Gen Zers say they’ll need a therapist to deal with tax filing stress

Taxes aren’t enjoyable for people of any age, but they can be particularly stressful for younger generations, many of whom may have never filed before. 

In fact, 1 in 4 Gen Z taxpayers said they’ll need a therapist to deal with the stress of tax-filing season, according to a recent Cash App Taxes survey. Additionally, 54% said filing taxes has either brought them to tears in the past or expect it to this year.

Richard Pianoforte, managing director of tax at Fiduciary Trust International, is surprised that number isn’t higher. 

“I have children in that age group…and I don’t think they’re prepared for it, school doesn’t prepare them for it, and it’s totally understandable,” he says.

Even figuring out which documents you need to file can be anxiety-inducing, with 62% of first-time filers saying they aren’t sure where to get their W-2s or 1099s. 

“Make sure you know what [documents] you have,” Pianoforte says. “I think that’s the biggest issue when you ask younger folks, ‘Did you get a 1099 from your bank?’ Sometimes they don’t even know what a 1099 is.”

Gen Z’s tax document checklist

To take the stress out of taxes, young filers should start by making a list of necessary documents to form their own guide, which can be used this year and in the future, says Pianoforte.

Read on to learn the main documents you’ll need and where to find them. 

1. Form W-2 

The first form you’ll want to collect is your W-2, or Wage and Tax Statement. You will receive a W-2 form from your employer if you worked for a paycheck or earned at least $600 in 2023. This form reports the income your employer paid you as well as how much it withheld in taxes.

Employers are required by the Internal Revenue Service to mail out W-2s by Jan. 31, but if you don’t have a paper copy of the form, don’t worry — some employers also make W-2s available online via your HR department or payroll processor, says Pianoforte.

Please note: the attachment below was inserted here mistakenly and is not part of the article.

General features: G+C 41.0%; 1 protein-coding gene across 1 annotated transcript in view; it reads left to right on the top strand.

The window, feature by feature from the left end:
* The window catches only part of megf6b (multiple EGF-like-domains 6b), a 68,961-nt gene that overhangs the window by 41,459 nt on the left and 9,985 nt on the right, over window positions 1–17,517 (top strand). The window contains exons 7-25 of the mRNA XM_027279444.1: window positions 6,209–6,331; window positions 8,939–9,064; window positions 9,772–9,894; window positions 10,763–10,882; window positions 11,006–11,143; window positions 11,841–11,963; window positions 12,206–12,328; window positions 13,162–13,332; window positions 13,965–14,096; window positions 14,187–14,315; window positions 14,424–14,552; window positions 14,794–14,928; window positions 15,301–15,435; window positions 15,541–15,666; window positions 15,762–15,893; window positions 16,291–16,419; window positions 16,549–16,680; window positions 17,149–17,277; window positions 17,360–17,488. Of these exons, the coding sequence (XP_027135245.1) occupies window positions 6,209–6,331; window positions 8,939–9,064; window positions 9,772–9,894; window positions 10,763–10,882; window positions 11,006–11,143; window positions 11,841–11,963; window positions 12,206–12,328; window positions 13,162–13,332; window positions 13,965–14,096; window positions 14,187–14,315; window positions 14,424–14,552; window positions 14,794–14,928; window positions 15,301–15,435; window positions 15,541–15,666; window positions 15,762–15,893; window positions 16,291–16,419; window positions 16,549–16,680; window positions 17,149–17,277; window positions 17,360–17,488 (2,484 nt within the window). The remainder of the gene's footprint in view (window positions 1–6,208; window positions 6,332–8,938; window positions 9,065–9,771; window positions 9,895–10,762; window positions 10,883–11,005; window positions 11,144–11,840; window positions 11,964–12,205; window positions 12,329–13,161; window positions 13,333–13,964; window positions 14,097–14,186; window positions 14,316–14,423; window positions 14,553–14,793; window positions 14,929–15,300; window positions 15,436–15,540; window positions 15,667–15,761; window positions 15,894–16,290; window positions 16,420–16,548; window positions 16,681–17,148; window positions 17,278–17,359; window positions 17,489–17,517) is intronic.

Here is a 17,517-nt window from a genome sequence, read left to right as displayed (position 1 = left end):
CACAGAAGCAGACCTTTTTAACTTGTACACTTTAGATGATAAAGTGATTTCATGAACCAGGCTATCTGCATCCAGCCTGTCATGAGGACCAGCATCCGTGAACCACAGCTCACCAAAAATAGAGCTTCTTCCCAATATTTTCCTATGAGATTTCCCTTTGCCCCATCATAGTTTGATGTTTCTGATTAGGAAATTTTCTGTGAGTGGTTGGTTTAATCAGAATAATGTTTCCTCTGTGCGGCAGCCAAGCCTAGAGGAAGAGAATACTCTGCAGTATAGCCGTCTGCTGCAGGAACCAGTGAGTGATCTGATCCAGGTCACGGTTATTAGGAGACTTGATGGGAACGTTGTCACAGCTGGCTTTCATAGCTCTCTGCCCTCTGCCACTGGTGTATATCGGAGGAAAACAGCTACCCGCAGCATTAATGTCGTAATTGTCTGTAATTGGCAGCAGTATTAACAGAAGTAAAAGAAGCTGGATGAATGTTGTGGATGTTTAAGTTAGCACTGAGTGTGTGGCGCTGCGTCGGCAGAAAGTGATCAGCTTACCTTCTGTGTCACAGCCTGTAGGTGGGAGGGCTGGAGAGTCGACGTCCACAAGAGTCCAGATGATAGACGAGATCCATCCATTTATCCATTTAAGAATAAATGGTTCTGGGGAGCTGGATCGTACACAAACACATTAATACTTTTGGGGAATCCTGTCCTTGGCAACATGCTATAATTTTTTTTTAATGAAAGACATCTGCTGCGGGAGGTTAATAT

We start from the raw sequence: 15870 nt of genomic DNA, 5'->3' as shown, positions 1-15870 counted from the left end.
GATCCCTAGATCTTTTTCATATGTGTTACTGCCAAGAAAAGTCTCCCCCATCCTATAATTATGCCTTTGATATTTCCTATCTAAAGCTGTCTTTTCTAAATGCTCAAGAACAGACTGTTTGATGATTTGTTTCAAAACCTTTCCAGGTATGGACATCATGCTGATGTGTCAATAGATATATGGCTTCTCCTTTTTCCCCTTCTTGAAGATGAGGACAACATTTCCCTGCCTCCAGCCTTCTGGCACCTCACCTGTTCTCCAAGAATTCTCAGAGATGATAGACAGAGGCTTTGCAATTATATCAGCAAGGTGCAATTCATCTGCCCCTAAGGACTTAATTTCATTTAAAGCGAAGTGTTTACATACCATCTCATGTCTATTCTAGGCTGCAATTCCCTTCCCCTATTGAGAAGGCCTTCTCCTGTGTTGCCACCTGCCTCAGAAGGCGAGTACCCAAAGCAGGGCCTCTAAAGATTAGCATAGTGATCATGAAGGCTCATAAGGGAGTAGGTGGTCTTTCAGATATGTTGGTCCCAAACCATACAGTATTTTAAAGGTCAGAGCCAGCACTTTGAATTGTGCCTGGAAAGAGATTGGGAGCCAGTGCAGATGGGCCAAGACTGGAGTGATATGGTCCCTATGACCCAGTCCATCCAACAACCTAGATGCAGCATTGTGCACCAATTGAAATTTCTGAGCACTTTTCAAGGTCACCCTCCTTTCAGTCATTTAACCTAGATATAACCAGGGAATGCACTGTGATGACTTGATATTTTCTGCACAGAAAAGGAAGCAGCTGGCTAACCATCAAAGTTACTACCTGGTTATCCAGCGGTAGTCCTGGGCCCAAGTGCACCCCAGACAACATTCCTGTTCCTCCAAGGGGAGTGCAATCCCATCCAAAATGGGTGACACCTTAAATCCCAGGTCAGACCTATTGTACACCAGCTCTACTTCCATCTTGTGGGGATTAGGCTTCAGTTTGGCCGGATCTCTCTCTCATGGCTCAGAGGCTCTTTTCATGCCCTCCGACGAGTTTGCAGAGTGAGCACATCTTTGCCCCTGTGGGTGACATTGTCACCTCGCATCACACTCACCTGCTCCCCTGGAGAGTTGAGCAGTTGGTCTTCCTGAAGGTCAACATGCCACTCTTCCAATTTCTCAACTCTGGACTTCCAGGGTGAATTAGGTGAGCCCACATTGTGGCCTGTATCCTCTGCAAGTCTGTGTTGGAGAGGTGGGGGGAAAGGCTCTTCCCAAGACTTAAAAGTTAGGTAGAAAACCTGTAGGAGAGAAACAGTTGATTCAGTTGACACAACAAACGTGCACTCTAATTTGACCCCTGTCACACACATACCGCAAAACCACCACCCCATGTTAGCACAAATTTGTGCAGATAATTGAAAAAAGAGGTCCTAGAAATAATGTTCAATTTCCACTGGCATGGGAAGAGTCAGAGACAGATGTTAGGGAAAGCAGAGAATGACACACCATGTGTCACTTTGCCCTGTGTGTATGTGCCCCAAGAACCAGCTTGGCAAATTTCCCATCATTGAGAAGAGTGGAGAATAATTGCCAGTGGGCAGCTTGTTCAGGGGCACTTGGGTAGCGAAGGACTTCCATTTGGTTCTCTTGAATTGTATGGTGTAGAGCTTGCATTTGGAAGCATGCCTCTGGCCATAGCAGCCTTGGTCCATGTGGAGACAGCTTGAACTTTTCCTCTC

If you still don’t have a W-2 from your employer, contact them to make sure they have the right address on file.

People who worked as freelancers or independent contractors last year will receive a 1099-NEC form from their employer instead of a W-2 to report income. 

2. Form 1099-INT

Thanks to high interest rates in 2023, you might have received a 1099-INT form from your bank if you earned $10 or more in interest on your savings account.

Look out for this even if you haven’t received one before. “In prior years, it could have been under $10, so they didn’t get that form,” Pianoforte says.

You can find the 1099-INT form by logging into your bank account and following directions to tax documents. Other interest-earning products, like investment accounts, will also have a 1099-INT form.

3. Form 1099-MISC or other crypto documents

Roughly 55% of Gen Z investors currently invest in cryptocurrency — and it’s their responsibility to report any crypto earnings to the government when filing taxes. 

“People still think that crypto is kind of invisible to regulators,” Shehan Chandrasekera, a certified public accountant, told CNBC Make It. “Truthfully, there are so many ways the IRS knows you’ve had something to do with crypto.”

Centralized exchanges like Coinbase should send you a 1099-MISC form if you earned $600 or more last year. But even if you don’t get a form from your exchange, “that doesn’t mean you don’t need to report it,” says Pianoforte. 

Keeping track of your crypto transactions can be difficult, but tax software tools like CoinTracker or Koinly can help generate the necessary tax forms when filing, Douglas Boneparth, certified financial planner and president of Bone Fide Wealth, told CNBC Make It.

The IRS’s frequently asked questions on crypto transactions is also helpful for answering more detailed questions about how to report crypto on your taxes.

4. Form 1098-T

If you’re paying college tuition, a 1098-T form will help determine which education-related tax credits you’re eligible for. This form is usually found through your school directly, says Pianoforte. 

It’s important to note that your 1098-T doesn’t include student loans. If you paid $600 or more in student loan interest, you should have received a 1098-E, which can be found through your loan servicer.

Other resources for young filers

Almost half of the members of Gen Z surveyed by Cash App Taxes were unsure of the tax deadline. You’ll want to file your federal individual income tax return by April 15, also known as Tax Day. 

Luckily, there are many resources online to help young filers navigate tax season. Pianoforte recommends checking out the IRS website, which has an Interactive Tax Assistant tool that can address questions specific to your individual tax circumstances, as well as an extensive FAQ page.

“I would start there,” he says. “[The IRS site] is a great resource, and it has gotten much better throughout the years.”

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